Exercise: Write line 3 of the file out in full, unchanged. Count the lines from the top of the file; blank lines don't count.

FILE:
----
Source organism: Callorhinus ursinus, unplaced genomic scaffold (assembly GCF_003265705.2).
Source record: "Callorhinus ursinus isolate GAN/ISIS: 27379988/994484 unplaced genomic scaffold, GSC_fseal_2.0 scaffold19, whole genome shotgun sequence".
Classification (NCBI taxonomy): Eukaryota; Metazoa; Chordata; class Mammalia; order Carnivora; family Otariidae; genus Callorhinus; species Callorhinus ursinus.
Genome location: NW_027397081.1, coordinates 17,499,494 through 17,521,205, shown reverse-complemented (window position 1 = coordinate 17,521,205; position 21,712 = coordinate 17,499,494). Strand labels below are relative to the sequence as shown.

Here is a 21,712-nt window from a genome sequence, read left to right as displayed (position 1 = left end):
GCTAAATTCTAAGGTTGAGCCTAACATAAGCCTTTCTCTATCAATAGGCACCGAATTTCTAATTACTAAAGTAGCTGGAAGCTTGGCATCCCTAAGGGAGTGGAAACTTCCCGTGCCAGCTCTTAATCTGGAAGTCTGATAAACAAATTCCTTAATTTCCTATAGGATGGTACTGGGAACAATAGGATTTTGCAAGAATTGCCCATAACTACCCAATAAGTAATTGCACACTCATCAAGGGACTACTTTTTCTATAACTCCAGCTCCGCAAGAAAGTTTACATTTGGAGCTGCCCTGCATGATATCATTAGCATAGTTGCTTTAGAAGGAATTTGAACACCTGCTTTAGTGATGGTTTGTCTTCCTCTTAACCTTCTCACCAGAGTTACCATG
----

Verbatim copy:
Classification (NCBI taxonomy): Eukaryota; Metazoa; Chordata; class Mammalia; order Carnivora; family Otariidae; genus Callorhinus; species Callorhinus ursinus.